I don’t do Facebook. My wiseacre reason for not doing so is that lost friends from high school are lost for a reason and should remain that way. That’s not entirely a joke.
Six or so years ago, I had an account for about a week and quickly deleted it. It kept trying to put me in contact with people who didn’t even rise to the level of lost friends from high school. About a decade and a half ago, I made a joyful noise sang in the choir at the church I attended, which is on the other side of the state (TX) from where I live now. I was flooded with suggestions to send friend requests to a number of people I had known at that time. Several of them were children of a woman in the choir. I had almost no contact with them when they were kids, didn’t really know them then, and had had no interactions with them since I’d moved. I found the whole situation a bit creepy. Send friend requests to kids I barely knew a decade previously? No thanks.
I deleted the account. Someone later told me that Facebook made friend suggestions based on your email address. Made sense, I guess.
Since then, I’ve from time to time considered getting a new account, one attached to the email address associated with this blog. That email is primarily for writing and blogging activities, not personal things. James Reasoner told me at Armadillocon I’m the only one of the authors he’s published who doesn’t have a Facebook account. Then Charles Gramlich posted earlier today about his experience being off Facebook for a month. His point #8 was about missing calls for submissions from certain markets. That got my attention.
On the other hand, Adrian Simmons, the editor of Heroic Fantasy Quarterly, once told me Facebook in some ways is like a nonstop online convention and can be a real time sink. I don’t need another distraction. I have Twitter for that.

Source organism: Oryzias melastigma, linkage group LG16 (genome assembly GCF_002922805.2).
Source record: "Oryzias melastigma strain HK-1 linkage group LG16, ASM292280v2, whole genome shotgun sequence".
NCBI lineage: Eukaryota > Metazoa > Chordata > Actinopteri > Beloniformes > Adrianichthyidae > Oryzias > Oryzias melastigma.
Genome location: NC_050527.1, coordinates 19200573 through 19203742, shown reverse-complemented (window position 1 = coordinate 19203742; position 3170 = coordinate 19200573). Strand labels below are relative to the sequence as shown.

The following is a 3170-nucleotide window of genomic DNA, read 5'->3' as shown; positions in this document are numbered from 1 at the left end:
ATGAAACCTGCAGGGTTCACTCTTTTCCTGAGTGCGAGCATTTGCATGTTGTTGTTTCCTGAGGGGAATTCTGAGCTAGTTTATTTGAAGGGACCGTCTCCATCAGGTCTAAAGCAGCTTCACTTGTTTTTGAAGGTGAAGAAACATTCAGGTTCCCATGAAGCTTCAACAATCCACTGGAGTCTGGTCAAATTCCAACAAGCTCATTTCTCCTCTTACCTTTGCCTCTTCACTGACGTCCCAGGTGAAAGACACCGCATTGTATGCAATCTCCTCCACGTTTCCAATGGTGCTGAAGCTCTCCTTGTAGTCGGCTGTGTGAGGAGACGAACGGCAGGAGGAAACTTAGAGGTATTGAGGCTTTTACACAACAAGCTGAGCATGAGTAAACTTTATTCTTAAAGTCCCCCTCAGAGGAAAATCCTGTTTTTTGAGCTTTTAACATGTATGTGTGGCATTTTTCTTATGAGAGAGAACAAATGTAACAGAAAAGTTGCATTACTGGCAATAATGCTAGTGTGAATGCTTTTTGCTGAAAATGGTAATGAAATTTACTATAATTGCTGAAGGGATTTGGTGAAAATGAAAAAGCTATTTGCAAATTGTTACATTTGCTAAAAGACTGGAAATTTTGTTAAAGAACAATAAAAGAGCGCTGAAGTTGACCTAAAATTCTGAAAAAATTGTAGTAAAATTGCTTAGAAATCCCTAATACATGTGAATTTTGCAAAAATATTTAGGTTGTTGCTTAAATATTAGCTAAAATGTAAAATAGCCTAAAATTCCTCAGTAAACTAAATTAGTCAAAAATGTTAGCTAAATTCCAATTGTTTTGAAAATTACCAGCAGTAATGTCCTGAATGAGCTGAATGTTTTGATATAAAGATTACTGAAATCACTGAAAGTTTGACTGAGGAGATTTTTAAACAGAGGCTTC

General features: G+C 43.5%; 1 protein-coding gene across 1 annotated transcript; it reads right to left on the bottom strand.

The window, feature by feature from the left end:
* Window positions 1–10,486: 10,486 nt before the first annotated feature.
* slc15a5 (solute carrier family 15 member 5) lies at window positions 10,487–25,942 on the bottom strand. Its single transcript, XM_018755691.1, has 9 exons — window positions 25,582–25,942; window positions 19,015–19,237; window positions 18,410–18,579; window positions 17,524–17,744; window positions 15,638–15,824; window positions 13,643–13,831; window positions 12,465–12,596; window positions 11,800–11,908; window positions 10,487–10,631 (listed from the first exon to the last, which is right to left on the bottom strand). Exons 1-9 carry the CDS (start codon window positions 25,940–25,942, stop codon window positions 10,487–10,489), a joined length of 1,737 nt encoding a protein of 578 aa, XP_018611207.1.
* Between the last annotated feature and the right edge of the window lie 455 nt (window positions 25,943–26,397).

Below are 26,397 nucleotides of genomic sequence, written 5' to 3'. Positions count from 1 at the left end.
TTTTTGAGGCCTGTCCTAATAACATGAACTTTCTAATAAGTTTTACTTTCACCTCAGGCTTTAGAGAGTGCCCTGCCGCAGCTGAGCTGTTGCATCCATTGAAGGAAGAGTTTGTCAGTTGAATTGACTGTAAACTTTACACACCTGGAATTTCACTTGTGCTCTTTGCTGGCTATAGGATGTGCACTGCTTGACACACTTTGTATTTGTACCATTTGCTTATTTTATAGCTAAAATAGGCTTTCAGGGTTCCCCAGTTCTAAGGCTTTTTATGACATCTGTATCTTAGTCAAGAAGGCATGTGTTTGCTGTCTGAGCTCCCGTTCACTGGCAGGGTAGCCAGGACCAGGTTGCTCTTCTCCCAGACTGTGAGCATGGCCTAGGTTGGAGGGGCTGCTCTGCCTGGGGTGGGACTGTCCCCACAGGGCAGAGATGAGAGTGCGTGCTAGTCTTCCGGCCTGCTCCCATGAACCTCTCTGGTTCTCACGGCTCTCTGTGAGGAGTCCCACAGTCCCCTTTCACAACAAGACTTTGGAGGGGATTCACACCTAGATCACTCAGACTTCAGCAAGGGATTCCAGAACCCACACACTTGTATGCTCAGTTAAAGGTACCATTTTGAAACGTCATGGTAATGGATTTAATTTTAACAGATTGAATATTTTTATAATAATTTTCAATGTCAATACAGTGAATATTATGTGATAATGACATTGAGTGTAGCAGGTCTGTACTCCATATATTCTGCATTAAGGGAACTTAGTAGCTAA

So I’m going to throw the question out there. Should I get a Facebook account or not? Will the advantages out weigh the disadvantages? What do you guys think?
(i. to r.) Bill Crider, Joe Lansdale, Scott Cupp, William Browning Spencer on Telling Tall Tales
I’m somewhat tardy in getting this written, but I’ve been focusing on fiction writing this week. Last weekend I attended Armadillocon 39. It was something of a last minute decision. I had a choice, either go to Armadillocon or go to prison (cuz I was gonna go postal and kill somebody). As I have no aspirations to end up as some lifer’s wife, I chose the former rather than the latter.
The headliners (with one exception) weren’t a draw for me this year, although I did have a brief conversation with the GoH, Nisi Shawl. I found her to be a very nice lady, and I enjoyed my interaction with her. Otherwise I hung around with friends and went to some panels on writing. Continue reading →
…there was another birthday I wanted to mention. Francis Marion Crawford was born on this August 2, 1854 and died on April 9, 1909.
Crawford wrote in a number of genres, but he’s remembered today for two stories that are considered classics of the macabre.
“The Upper Berth” is a ghost story that can be found in many anthologies, while “For the Blood is the Life” is a vampire tale. Both are worth seeking out. It’s been a number of years since I read them, and a reread of both is overdue. Maybe this evening, after everyone has gone to bed and the lights grow dim…
Crawford only wrote one volume’s worth of weird fiction. The definitive edition is Uncanny Tales, edited by Richard Dalby and published by Tartarus Press.
I’m really not planning on making Adventures Fantastic a birthday tribute site, in spite of the number that have popped up lately. I’ve noticed the birthdays and have dashed the posts out over lunch or when I have a few minutes free. They’ve kept the blog fresh, but I am going to be doing some other posts soon.
Weird Tales editorial office, l. to r., unknown, Farnsworth Wright, Henry Kuttner, Robert Bloch
By the time of his death in 1940, Farnsworth Wright had become one of the most influential editors the field of the fantastic would ever see. Wright was born in 1888 on July, 29. I would argue his influence on science fiction, fantasy, and horror has been greater than any other editor, including John W. Campbell, Dorothy McIlwraith, Fred Pohl, Ray Palmer, or Hugo Gernsback.